True Sadness:On Healing
Time. It’s how we quantify our day, our lives. And as I’ve gotten older, for some reason it seems to be moving faster. Our children remind of us of this as we, literally, watch them grow into themselves.
Time not only changes us from children to adults. As time passes our experiences can change how we view the world and how we feel about the people in our lives. And it can dramatically change our feelings on a grief journey.
Shortly after Lucy passed away, people that have lived grief told me that time will help to ease the pain. And at that time, in agony, I couldn’t believe them. I wanted to, but I didn’t.
It turns out they were right.
Does it take away the heartache? Never. But what I ‘m learning, is that as time passes, it makes the hard days less frequent. And it allows you to feel joy again in places that were once extremely painful.
As we approach Lucy’s 2nd birthday, I’ve been reflecting a lot, as you can imagine. Getting through the first year, to the date, of her passing was a turning point for me. That doesn’t mean the pain was gone or that the long lasting effects of the trauma was gone. And time will never change how our family was affected by the loss of Lucy.
But I’m happy to say that it is right with my soul. So how did I get here? Besides time, what has allowed me to heal in a way that I am at peace with the death of my youngest daughter? While time happens on its own that’s not all that has allowed me to heal. I’ve had to push myself and do some heavy lifting in areas of my life that required it.
I’ve said this many times before; my oldest daughter has been my savior. Without her, I don’t know how I would have put one foot in front of the other again. She has been my hope. My ray of light, guiding me towards the future.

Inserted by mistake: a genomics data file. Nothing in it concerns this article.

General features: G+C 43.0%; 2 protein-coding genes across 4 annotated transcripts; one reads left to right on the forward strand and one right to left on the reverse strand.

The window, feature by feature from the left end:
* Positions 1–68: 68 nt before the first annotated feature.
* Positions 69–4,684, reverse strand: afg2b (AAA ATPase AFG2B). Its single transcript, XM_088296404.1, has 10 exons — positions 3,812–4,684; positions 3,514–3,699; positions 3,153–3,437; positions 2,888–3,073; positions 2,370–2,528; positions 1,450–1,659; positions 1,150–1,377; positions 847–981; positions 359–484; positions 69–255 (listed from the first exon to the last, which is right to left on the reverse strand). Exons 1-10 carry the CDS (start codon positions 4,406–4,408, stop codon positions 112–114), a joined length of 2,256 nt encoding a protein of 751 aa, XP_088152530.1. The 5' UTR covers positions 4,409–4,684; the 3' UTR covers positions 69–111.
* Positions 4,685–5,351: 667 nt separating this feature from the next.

Art has also had a healing effect on my sadness and trauma. Music in particular has been a tremendous help for me. It has been a way for me to connect with what I feel and also ease the isolation that I felt in my pain.
I’ve always had an appreciation for music. Even as a young kid, I remember playing tapes in my room on Saturdays while I cleaned. I guess that was my Saturday chore? When I could finally drive, there was always music blasting and I remember making mixes, trading bootlegs, going to concerts. I ended up listening to the same tapes and over and over again, getting to know the lyrics and being touched by their meaning.
Also in the spring following Lucy's passing , rather than going back into the classroom, I got a job at a plant nursery. The job itself was therapeutic in many ways. I’ve understood for awhile the healing power of plants and worked with plants before I became a teacher. I remember reading about studies that showed patients in hospitals with a view of a park or even trees went home sooner than patients looking out to a parking lot or a street. I’ve worked in school gardens with at risk youth and seen firsthand the power that plants can have in providing developmental assets to kids. So just getting my hands dirty, doing physical labor, enjoying the ascetic beauty of plants again was healing.